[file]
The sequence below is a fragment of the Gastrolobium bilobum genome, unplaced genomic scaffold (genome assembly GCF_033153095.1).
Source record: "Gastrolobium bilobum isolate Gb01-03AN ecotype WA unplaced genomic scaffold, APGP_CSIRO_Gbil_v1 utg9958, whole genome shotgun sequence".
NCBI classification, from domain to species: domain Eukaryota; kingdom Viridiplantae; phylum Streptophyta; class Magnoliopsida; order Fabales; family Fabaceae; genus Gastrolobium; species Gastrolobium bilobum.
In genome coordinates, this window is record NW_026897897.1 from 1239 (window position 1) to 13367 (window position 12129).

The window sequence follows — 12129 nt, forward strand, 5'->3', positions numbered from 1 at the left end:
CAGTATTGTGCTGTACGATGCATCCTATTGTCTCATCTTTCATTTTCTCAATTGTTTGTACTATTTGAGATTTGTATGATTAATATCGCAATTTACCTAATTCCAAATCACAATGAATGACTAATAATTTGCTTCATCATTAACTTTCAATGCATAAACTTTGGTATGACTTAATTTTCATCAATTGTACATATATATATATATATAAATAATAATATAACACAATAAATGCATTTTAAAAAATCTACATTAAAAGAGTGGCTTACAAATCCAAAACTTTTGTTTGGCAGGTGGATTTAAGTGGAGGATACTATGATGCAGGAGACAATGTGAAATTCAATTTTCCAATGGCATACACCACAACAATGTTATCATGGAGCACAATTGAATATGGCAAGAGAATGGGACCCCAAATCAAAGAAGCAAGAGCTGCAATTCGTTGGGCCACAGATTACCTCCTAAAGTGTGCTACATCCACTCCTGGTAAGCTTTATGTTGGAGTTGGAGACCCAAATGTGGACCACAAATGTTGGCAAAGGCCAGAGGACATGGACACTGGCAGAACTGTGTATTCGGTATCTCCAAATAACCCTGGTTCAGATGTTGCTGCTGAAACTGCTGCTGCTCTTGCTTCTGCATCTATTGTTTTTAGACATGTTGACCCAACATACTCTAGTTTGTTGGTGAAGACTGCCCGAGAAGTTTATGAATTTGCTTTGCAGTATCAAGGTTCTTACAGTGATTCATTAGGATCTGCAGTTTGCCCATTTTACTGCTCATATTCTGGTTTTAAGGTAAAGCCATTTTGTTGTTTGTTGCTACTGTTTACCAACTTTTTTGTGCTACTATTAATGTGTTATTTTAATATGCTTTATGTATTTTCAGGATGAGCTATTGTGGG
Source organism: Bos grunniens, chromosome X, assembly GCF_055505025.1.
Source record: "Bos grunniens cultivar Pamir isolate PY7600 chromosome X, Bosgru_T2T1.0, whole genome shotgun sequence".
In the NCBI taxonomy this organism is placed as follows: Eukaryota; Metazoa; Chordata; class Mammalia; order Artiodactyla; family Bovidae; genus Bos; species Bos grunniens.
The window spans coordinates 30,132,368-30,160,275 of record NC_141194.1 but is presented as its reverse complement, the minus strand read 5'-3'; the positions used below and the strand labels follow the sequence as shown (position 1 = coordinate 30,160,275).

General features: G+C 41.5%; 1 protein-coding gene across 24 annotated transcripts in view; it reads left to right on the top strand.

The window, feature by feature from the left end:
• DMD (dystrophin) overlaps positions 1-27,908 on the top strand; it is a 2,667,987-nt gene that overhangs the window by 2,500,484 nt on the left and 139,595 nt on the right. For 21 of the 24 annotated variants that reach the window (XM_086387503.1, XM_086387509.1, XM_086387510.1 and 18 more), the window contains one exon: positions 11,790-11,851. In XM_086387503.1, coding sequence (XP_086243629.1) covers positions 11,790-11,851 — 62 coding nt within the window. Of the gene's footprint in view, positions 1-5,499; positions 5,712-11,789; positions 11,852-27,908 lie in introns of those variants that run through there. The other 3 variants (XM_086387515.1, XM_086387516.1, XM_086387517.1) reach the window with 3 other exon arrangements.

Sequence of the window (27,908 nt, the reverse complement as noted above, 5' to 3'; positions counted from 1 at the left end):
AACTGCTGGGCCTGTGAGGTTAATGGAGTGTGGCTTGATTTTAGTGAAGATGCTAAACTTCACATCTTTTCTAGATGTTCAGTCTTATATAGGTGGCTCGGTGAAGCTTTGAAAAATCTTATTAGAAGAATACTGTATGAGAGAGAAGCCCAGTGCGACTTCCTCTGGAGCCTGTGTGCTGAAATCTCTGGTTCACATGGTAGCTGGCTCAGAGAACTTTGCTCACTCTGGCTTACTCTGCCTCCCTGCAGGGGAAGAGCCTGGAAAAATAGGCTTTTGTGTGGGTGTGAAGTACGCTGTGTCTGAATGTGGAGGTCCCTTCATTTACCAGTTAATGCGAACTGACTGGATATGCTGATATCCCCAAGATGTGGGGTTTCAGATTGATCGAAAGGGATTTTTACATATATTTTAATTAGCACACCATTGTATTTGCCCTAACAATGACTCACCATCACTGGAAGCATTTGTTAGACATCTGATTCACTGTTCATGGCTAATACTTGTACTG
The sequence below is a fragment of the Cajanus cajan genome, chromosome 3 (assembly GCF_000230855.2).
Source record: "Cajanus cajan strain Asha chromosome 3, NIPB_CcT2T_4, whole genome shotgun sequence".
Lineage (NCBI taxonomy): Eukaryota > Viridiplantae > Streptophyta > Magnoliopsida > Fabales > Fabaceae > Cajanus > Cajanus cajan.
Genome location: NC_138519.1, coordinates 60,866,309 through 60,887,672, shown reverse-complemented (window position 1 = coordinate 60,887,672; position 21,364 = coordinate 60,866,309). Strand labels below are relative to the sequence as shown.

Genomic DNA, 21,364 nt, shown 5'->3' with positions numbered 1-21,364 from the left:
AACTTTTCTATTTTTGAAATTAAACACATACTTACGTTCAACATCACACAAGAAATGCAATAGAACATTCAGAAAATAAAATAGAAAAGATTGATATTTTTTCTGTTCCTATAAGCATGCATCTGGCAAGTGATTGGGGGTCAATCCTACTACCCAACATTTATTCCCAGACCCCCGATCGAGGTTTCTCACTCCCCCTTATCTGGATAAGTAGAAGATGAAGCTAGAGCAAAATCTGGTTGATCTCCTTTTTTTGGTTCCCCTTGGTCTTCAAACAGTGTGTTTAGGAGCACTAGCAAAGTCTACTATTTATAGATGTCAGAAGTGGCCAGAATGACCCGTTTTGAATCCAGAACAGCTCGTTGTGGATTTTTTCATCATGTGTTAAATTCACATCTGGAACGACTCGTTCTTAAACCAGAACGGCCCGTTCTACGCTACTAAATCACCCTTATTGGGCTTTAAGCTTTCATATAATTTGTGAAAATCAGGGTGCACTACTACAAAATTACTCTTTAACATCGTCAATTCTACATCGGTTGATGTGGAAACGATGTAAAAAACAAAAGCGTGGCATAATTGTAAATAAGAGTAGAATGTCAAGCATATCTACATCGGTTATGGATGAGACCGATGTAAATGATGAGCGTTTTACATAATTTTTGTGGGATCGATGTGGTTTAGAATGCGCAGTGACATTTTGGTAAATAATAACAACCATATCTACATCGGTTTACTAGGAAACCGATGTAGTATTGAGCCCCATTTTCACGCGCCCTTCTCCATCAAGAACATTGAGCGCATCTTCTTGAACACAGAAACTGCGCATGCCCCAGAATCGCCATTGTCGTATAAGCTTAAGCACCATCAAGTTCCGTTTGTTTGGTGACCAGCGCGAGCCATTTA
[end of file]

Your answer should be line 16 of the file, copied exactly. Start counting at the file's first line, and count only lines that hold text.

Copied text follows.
The sequence below is a fragment of the Cajanus cajan genome, chromosome 3 (assembly GCF_000230855.2).